All-trans-retinal and its condensation-products can cause retinal degeneration in a light–dependent manner and contribute to the pathogenesis of human macular diseases such as Stargardt’s disease and age–related macular degeneration (AMD). Although these toxic retinoid by–products originate from rod and cone photoreceptor cells, the contribution of each cell type to light–induced retinal degeneration is unknown. Here the primary objective was to learn whether rods or cones are more susceptible to light–induced, all–trans–retinal–mediated damage. Previously, we reported that mice lacking enzymes that clear all–trans–retinal from the retina, ATP–binding cassette transporter 4 (ABCA4) and retinol dehydrogenase 8 (RDH8), manifested light-induced retinal dystrophy. We first examined early-stage-AMD patients and found retinal degenerative changes in rod-rich rather than cone-rich regions of the macula. We then evaluated transgenic mice with rod–only and cone–like–only retinas in addition to progenies of such mice inbred with Rdh8−/− Abca4−/− mice. Of all these strains, Rdh8−/− Abca4−/− mice with a mixed rod–cone population showed the most severe retinal degeneration under regular cyclic light conditions. Intense light exposure induced acute retinal damage in Rdh8−/− Abca4−/− and rod–only mice but not cone–like–only mice. These findings suggest that progression of retinal degeneration in Rdh8-/- Abca4-/- mice is affected by differential vulnerability of rods and cones to light.
PMCID: PMC3303932  PMID: 22220722
visual cycle; photoreceptor; retinoid; retina; Stargardt’s disease; age-related macular degeneration
12.  Mandatory Palliative Care Education for Surgical Residents: Initial Focus on Teaching Pain Management 
Knowledge concerning palliative care and the associated skills, including effective pain control, is essential for surgeons who treat cancer patients in daily practice. This study focuses on a palliative care training course that has been mandatorily conducted for all surgical residents of our hospital since 2009.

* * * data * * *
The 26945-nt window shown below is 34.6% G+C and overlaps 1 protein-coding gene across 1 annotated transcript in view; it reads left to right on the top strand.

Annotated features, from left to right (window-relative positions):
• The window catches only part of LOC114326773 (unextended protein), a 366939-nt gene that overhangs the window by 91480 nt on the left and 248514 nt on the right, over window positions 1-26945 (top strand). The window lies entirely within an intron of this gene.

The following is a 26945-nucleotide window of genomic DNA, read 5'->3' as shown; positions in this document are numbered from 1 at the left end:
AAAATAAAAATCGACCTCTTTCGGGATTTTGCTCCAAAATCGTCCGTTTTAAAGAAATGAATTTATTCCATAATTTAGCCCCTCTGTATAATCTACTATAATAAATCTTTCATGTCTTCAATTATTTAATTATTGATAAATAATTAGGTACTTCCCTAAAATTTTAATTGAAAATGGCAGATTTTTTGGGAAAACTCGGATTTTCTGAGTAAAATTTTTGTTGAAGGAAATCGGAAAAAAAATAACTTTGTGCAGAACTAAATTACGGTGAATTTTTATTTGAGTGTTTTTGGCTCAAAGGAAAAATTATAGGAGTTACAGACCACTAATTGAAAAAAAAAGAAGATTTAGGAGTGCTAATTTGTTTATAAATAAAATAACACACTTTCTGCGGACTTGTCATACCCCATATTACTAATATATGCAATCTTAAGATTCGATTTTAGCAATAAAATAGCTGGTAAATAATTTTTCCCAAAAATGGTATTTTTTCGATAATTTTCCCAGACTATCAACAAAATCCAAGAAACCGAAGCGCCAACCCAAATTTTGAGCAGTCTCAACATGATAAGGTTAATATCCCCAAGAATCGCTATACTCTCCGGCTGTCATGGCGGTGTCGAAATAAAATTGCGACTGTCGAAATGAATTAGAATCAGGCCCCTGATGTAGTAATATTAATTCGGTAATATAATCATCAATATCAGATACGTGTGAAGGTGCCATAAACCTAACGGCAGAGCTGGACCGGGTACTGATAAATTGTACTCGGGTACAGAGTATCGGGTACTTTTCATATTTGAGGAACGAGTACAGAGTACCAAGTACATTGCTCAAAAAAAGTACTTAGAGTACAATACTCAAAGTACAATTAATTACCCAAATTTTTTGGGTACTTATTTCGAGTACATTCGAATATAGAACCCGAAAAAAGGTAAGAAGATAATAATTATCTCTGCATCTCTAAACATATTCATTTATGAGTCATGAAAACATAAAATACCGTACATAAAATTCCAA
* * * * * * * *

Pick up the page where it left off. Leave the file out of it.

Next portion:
We evaluated the effectiveness of our mandatory palliative care training course by conducting a retrospective study of the patients' medical records and participants' questionnaire results and discussed the importance of palliative care education for surgical residents.
All 12 surgical residents who participated in the course in 2009 had graduated 4–9 years back. They were assigned to look after a total of 92 cases (average, 7.66 cases per resident) during the course. The purpose of care in most cases (92.3%) was to mitigate pain. Introducing analgesic adjuvants such as gabapentin or amitriptyline accounted for the largest part of initial interventions (23.9%) aimed at controlling cancer pain, followed by changes in route of administration or doses of prior opioid analgesics (21.7%). Interventions with opioid analgesics were conducted most frequently (47.7%). The overall pain improvement rate was 89.1%. We used a questionnaire after the course to evaluate its effectiveness.
The surgical residents stated that it was a meaningful course through which they gained practical knowledge on palliative care and that the experience would change their approach to home care.
PMCID: PMC3559015  PMID: 23275645
palliative care; surgeon; postgraduate training
13.  Primary amines protect against retinal degeneration in mouse models of retinopathies 
Nature chemical biology  2011;8(2):170-178.
Vertebrate vision is initiated by photoisomerization of the visual pigment chromophore, 11-cis-retinal, and is maintained by continuous regeneration of this retinoid through a series of reactions termed the retinoid cycle. However, toxic side reaction products, especially those involving reactive aldehyde groups of the photoisomered product, all-trans-retinal, can cause severe retinal pathology. Here we lowered peak concentrations of free all-trans-retinal with primary amine-containing FDA-approved drugs that did not inhibit chromophore regeneration in mouse models of retinal degeneration. Schiff base adducts between all-trans-retinal and these amines were identified by mass spectrometry. Adducts were observed in mouse eyes only when an experimental drug protected the retina from degeneration in both short-term and long-term treatment experiments. This study demonstrates a molecular basis of all-trans-retinal-induced retinal pathology and identifies an assemblage of FDA-approved compounds with protective effects against this pathology in a mouse model that displays features of Stargardt’s and age-related retinal degeneration.